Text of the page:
Common Tax Deductions for Rental Properties
Yearly property taxes for your rental property can easily be one of your largest expenses, but a good number of the costs associated with the property can be written off as deductions. Keeping receipts and documentation for these costs will not only cover you with the IRS, but will make it easier to calculate totals at the end of the year, and will help you ensure you receive the largest deductions. Utopia Property Management retains this documentation for you and can help with yearly filing.
The most common deductions include:
Interest paid on a mortgage, or loans taken to repair or renovate your property, interest on car loans for business-use vehicles, and credit card interest on items purchased for the rental property together encompass what is generally a landlord’s largest deduction.
Standard repairs needed throughout the course of typical use of the property (such as a broken door or roof shingles) can be deducted in full for the year it was paid, as long as the repair made was lateral. Any change that is considered a betterment, restoration, or adaptation can be partially deducted after depreciation.
Note that commercial properties can deduct costs to make the property energy efficient.
The IRS defines standard repairs as:
“Routine maintenance that keeps your property in a normal efficient operating condition, but that does not materially increase the value or substantially prolong the useful life of the property, is deductible in the year that it is incurred. Otherwise, the cost must be capitalized and depreciated.”
(per IRS Publication 535: https://www.irs.gov/publications/p535 )
Any repair that leaves the property much better than it was before the repair was necessary, restores an item that was not working prior to your ownership of the property, or adds a new function or use to the property, is considered a betterment.
To Repair or Replace?
On some occasions the previous condition of a broken item, or the nature and extent of repairs needed (and/or the possible longevity of repairs that can be made), will make answering this question easy. On other occasions, you’ll need to balance the cost and benefits of each and decide what your best long-term option is.
Let’s say you purchased a property with an 8-year old HVAC system, and it breaks down while the property is rented. You have two options: repair, or replace.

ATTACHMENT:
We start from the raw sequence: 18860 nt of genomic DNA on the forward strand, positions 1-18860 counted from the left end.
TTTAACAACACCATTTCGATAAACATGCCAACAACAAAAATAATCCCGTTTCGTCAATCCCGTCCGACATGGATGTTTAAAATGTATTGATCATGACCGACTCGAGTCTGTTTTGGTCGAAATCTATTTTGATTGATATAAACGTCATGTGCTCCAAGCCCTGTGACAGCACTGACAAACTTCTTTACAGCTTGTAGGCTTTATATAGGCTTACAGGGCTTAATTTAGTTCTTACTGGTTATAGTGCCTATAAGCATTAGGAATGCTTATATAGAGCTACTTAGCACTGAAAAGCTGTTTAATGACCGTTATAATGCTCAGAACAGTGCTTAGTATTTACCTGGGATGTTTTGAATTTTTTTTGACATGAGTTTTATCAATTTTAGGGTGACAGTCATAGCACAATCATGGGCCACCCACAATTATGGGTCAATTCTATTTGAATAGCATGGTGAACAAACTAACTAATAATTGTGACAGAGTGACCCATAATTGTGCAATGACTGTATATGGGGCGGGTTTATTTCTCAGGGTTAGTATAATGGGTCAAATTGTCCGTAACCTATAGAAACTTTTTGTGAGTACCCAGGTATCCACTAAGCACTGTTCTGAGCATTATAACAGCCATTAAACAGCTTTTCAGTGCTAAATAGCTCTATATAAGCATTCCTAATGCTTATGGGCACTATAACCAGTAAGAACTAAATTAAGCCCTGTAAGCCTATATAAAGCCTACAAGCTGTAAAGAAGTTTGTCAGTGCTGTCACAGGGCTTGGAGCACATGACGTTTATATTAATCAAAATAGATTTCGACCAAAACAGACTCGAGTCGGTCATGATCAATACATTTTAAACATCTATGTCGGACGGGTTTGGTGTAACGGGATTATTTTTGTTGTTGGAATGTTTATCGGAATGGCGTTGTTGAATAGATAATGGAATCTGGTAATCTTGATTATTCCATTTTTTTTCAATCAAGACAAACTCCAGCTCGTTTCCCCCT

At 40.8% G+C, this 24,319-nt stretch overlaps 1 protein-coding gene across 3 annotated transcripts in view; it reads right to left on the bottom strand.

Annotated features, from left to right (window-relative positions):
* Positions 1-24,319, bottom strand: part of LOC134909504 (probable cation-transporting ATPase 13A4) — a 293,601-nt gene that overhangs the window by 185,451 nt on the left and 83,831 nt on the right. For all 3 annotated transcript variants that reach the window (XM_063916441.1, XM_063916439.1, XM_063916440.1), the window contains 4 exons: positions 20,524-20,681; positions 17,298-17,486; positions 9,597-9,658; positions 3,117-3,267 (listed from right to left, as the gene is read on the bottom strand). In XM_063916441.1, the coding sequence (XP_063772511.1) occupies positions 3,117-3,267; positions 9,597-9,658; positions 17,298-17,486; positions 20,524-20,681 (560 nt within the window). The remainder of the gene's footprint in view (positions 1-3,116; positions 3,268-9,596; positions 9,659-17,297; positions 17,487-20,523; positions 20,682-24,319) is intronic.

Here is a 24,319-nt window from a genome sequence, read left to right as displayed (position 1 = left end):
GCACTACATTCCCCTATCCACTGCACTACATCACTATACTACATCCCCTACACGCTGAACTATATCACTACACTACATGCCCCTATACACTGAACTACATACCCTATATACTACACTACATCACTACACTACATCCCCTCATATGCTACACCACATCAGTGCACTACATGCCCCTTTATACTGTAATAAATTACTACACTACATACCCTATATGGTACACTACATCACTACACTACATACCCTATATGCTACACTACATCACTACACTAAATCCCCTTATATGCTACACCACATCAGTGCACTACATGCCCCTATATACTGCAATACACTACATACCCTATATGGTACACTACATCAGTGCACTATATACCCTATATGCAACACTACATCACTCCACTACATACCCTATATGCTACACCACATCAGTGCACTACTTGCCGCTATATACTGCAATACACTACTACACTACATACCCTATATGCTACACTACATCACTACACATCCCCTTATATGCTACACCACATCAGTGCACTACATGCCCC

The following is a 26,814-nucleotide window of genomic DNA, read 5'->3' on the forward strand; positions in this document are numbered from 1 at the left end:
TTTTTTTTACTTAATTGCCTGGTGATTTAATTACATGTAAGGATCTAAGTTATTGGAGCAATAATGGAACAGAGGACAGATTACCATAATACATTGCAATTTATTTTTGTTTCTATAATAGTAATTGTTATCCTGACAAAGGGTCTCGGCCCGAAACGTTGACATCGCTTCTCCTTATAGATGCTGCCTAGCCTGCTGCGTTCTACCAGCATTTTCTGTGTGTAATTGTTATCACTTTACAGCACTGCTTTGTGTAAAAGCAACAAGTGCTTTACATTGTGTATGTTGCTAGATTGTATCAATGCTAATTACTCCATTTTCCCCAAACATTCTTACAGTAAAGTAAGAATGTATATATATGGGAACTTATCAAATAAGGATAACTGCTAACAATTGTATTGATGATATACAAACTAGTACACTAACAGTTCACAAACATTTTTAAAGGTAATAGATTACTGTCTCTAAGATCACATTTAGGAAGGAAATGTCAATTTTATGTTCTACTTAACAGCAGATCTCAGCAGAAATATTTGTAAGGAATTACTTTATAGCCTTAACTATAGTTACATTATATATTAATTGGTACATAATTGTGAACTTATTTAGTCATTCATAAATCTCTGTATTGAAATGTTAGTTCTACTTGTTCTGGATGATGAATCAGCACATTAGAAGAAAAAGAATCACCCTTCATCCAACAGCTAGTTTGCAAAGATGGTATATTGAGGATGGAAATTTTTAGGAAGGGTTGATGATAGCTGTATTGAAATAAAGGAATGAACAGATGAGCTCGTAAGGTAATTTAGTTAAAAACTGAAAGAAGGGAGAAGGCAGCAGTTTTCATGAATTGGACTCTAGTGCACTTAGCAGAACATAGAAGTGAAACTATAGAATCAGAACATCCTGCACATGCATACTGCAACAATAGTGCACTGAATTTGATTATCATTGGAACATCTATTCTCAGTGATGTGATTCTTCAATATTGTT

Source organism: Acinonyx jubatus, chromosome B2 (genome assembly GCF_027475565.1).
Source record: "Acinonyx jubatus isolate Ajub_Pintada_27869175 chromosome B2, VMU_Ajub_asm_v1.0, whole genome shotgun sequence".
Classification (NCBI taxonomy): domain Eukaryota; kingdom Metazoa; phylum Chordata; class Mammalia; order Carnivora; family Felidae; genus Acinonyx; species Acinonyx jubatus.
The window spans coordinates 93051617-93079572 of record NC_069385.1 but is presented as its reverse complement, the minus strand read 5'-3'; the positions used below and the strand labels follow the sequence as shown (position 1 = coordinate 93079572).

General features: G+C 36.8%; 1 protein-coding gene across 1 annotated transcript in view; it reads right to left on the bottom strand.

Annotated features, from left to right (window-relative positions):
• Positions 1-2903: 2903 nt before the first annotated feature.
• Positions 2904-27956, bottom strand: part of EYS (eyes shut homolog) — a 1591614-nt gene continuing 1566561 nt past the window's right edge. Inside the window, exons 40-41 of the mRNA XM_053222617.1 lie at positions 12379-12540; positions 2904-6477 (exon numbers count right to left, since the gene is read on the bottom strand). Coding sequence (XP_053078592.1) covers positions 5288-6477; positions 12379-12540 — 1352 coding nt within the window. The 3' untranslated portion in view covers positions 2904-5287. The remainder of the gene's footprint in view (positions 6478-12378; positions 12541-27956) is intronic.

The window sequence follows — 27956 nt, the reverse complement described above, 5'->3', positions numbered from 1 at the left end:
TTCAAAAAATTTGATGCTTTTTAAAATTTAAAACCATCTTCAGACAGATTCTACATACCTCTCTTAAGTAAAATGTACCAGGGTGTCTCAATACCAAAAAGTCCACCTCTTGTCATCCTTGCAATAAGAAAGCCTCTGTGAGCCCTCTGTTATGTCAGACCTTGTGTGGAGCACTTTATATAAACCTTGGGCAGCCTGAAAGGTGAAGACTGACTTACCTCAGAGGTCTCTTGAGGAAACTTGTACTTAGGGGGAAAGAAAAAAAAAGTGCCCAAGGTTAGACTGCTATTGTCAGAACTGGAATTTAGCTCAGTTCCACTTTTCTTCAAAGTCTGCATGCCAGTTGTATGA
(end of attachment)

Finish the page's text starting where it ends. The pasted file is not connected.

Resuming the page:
If you repair the item to its standard working condition, the cost can be deducted in full in the same year the repair was made. However, the until will still be old, and now patched, and could become problematic if it continues to have problems in the future.
If you choose to replace the old unit, it will by nature almost certainly be considered an upgrade, and you would not qualify for the entire cost of repair, but instead for a deduction based on the depreciated value of the old unit (which could be zero). While not receiving as large of a (if any) tax deduction, with replacement you will likely improve your current landlord-tenant relationship, and the addition of a new system could give cause to charge a higher rental in the future.
Recommended Documentation to Retain:
– Date damages were reported, and the date the damages occurred.
– Who reported (specific tenant, or note if report was made by 3rd party such as HOA or lawn care service).
– Keep a copy of any quotes obtained.
– Final invoice and proof of payment.
– Before & after photos (this can be especially helpful in proving that repairs made did or did not improve the property).
Costs for preventative maintenance are deductible as operating expenses. Preventative maintenance is not only essential to keeping your property in ideal working condition and preventing large surprise repair bills, but it will also help keep your tenants happy.
Tax Cuts and Jobs Act (2018)
Most landlords will qualify for this pass-through income tax deduction of either up to 20% of net rental income, or 2.5% of the property’s purchase price plus 25% of the amount paid to employees. This deduction is currently valid until 2025.
If you have and use your own vehicle for business purposes, you can take either a standard mileage rate, or use your actual expenses incurred to determine your deduction.
- The standard mileage rate is set by the IRS and can be updated at their choosing. Mileage rates are calculated based on the IRS-set rate at the time the miles were actually driven.
- If the actual expense deduction is taken, you will need to determine the actual cost of operation including gas, oil, tires, insurance, registration, and depreciation.
- Tolls and parking fees that fall under business use are deductible regardless which method of deduction is used.
IRS travel expense rules: https://www.irs.gov/taxtopics/tc510
Payments made to professionals you hire to do work for you can be deducted as well. These fees can include, but are not limited to, those charged by:
– Real Estate Agents
Your tax rates will vary from year to year, but keeping records so that you’re able to receive all the deductions you qualify for is a constant.